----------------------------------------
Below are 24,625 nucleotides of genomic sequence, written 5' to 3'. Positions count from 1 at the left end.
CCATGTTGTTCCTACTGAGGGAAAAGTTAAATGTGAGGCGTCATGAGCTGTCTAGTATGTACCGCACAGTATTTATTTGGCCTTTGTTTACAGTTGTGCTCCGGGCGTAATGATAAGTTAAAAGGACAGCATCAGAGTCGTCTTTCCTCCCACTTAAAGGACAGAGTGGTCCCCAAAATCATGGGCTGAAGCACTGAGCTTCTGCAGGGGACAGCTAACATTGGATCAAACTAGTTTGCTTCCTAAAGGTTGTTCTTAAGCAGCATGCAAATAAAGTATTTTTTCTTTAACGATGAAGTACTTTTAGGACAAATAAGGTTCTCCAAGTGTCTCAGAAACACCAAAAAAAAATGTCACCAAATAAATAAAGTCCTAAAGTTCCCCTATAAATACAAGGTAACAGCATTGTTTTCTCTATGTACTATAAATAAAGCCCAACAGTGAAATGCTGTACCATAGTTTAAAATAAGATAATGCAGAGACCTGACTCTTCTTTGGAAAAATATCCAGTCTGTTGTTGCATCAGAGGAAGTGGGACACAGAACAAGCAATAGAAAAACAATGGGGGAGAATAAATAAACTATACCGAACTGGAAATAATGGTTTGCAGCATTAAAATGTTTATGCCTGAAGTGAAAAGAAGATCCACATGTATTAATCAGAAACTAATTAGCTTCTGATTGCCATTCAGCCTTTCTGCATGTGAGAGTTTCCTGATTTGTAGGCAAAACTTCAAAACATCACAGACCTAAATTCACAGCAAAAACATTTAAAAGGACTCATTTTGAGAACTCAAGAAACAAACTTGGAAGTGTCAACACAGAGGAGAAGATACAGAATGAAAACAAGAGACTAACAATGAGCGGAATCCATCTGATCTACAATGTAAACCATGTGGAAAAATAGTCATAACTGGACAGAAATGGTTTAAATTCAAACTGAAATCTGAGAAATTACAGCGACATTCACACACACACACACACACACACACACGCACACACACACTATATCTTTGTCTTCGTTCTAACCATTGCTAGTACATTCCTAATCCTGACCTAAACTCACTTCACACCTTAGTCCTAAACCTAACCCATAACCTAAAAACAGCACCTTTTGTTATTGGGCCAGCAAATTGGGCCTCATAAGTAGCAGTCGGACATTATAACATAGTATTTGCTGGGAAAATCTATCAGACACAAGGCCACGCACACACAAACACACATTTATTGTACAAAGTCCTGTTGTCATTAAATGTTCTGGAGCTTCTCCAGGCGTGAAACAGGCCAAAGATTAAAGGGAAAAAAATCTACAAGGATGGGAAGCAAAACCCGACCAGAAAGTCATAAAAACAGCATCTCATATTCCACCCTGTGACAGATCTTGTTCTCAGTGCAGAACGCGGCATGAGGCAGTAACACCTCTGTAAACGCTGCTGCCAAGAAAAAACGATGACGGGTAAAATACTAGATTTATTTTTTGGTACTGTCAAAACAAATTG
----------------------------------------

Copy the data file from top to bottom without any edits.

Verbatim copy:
Below are 24,625 nucleotides of genomic sequence, written 5' to 3'. Positions count from 1 at the left end.
CCATGTTGTTCCTACTGAGGGAAAAGTTAAATGTGAGGCGTCATGAGCTGTCTAGTATGTACCGCACAGTATTTATTTGGCCTTTGTTTACAGTTGTGCTCCGGGCGTAATGATAAGTTAAAAGGACAGCATCAGAGTCGTCTTTCCTCCCACTTAAAGGACAGAGTGGTCCCCAAAATCATGGGCTGAAGCACTGAGCTTCTGCAGGGGACAGCTAACATTGGATCAAACTAGTTTGCTTCCTAAAGGTTGTTCTTAAGCAGCATGCAAATAAAGTATTTTTTCTTTAACGATGAAGTACTTTTAGGACAAATAAGGTTCTCCAAGTGTCTCAGAAACACCAAAAAAAAATGTCACCAAATAAATAAAGTCCTAAAGTTCCCCTATAAATACAAGGTAACAGCATTGTTTTCTCTATGTACTATAAATAAAGCCCAACAGTGAAATGCTGTACCATAGTTTAAAATAAGATAATGCAGAGACCTGACTCTTCTTTGGAAAAATATCCAGTCTGTTGTTGCATCAGAGGAAGTGGGACACAGAACAAGCAATAGAAAAACAATGGGGGAGAATAAATAAACTATACCGAACTGGAAATAATGGTTTGCAGCATTAAAATGTTTATGCCTGAAGTGAAAAGAAGATCCACATGTATTAATCAGAAACTAATTAGCTTCTGATTGCCATTCAGCCTTTCTGCATGTGAGAGTTTCCTGATTTGTAGGCAAAACTTCAAAACATCACAGACCTAAATTCACAGCAAAAACATTTAAAAGGACTCATTTTGAGAACTCAAGAAACAAACTTGGAAGTGTCAACACAGAGGAGAAGATACAGAATGAAAACAAGAGACTAACAATGAGCGGAATCCATCTGATCTACAATGTAAACCATGTGGAAAAATAGTCATAACTGGACAGAAATGGTTTAAATTCAAACTGAAATCTGAGAAATTACAGCGACATTCACACACACACACACACACACACACACGCACACACACACTATATCTTTGTCTTCGTTCTAACCATTGCTAGTACATTCCTAATCCTGACCTAAACTCACTTCACACCTTAGTCCTAAACCTAACCCATAACCTAAAAACAGCACCTTTTGTTATTGGGCCAGCAAATTGGGCCTCATAAGTAGCAGTCGGACATTATAACATAGTATTTGCTGGGAAAATCTATCAGACACAAGGCCACGCACACACAAACACACATTTATTGTACAAAGTCCTGTTGTCATTAAATGTTCTGGAGCTTCTCCAGGCGTGAAACAGGCCAAAGATTAAAGGGAAAAAAATCTACAAGGATGGGAAGCAAAACCCGACCAGAAAGTCATAAAAACAGCATCTCATATTCCACCCTGTGACAGATCTTGTTCTCAGTGCAGAACGCGGCATGAGGCAGTAACACCTCTGTAAACGCTGCTGCCAAGAAAAAACGATGACGGGTAAAATACTAGATTTATTTTTTGGTACTGTCAAAACAAATTG